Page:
Quite a while back I admitted to having read the Fifty Shades trilogy. I’m sorry. The only excuse I can offer for this is that every one was talking about it and I felt left out.
My first impression when I started reading the trilogy, is that it was a little boring and seemed more like a journal recount than a narrative and a poorly written one at that. Whilst the story E. L. James was trying to tell, had a few redeeming qualities and if it were worked on and edited a little longer it might not have been so bad. Whilst I admit that I do not have perfect written (or spoken) grammar and quite often make mistakes in my own writing, the errors in this trilogy that actually made it to print were quite frustrating.
So why did I read the entire trilogy you ask? Well, the simple answer is this, no matter how poorly written it might have been, I don’t like leaving things unfinished, including book series. So naturally when Grey (the first book of the series rewritten from Christian’s POV) was published, I had no choice but to purchase that one as well and I have been putting off reading it until now.
After finishing book 8 in the main series of Diana Gabaldon’s Outlander, I told myself I couldn’t put it off any longer. I tried to convince myself that E. L. James must now be a more experienced writer and after the movie deal was made for the series, she’s probably laughing all the way to the bank and therefore can probably afford (or be assigned) the best editors in the country. In my work up to reading the book, I also told myself it might actually be interesting to see the story from Christian Grey’s POV. Whilst I haven’t gotten up to any of the “saucy” parts of the book yet, my first impressions of this rewrite are very similar to my first impressions of the original – somber, drab, neutral, dull -coincidentally these words are all synonyms for grey. I’m also finding that by reading the same book from a different POV it’s actually ruining the character of Christian Grey, before he was a little mysterious and you were trying to figure him out, now he’s a bit of a whining little bitch with the, “OMG don’t touch me” crap. Like I said though, I can’t leave things unfinished, so it looks like I’m going to have to trudge my way through it and hope that I find a few redeeming qualities. For one, I having come across any major grammatical errors or annoying typos.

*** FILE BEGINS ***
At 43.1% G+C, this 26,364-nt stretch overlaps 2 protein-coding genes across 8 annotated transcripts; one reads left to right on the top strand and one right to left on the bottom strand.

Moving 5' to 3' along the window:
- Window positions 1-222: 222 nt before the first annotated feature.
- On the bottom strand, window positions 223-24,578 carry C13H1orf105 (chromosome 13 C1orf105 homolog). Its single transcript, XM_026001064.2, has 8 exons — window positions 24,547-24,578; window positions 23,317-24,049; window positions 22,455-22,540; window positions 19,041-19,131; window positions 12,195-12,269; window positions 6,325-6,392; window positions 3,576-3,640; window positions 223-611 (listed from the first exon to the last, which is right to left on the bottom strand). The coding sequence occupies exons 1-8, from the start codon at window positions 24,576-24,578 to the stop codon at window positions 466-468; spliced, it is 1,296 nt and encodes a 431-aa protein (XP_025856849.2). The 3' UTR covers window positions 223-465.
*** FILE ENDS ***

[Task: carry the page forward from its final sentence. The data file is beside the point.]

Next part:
With my own writing, sometimes as I reread what I have written previously in preparation to continue, I find that I have also fallen into the same style of recount rather than a narrative and I am often going back and rewriting sections in an attempt to eliminate this. A well written story is not a he said, she said, blow-by-blow recount of events, it needs to immerse the reader into the story, allowing the reader to experience the character’s surroundings, feel their emotions and see what they see.
“Don’t tell me the moon is shining; show me the glint of light on broken glass.”
― Anton Chekhov
I can only hope that as the stories of my characters and my writing develops, I am able to do them justice and not fall into the “recount” trap. However, in considering that I am most often able to notice when I have drifted into that style, it gives me at least some hope that I will be able to do the stories of my characters justice.
I hope you all had a wonderful Christmas and would like to wish you all a happy new year, may 2016 be a year of working towards the fulfillment of dreams!
© Katherine A. Kovács and The Writer Within, (2013-2015). Unauthorised use and/or duplication of this material without express and written permission from this blog’s author and/or owner is strictly prohibited. Excerpts and links may be used, provided that full and clear credit is given to Katherine A. Kovács and The Writer Within with appropriate and specific direction to the original content.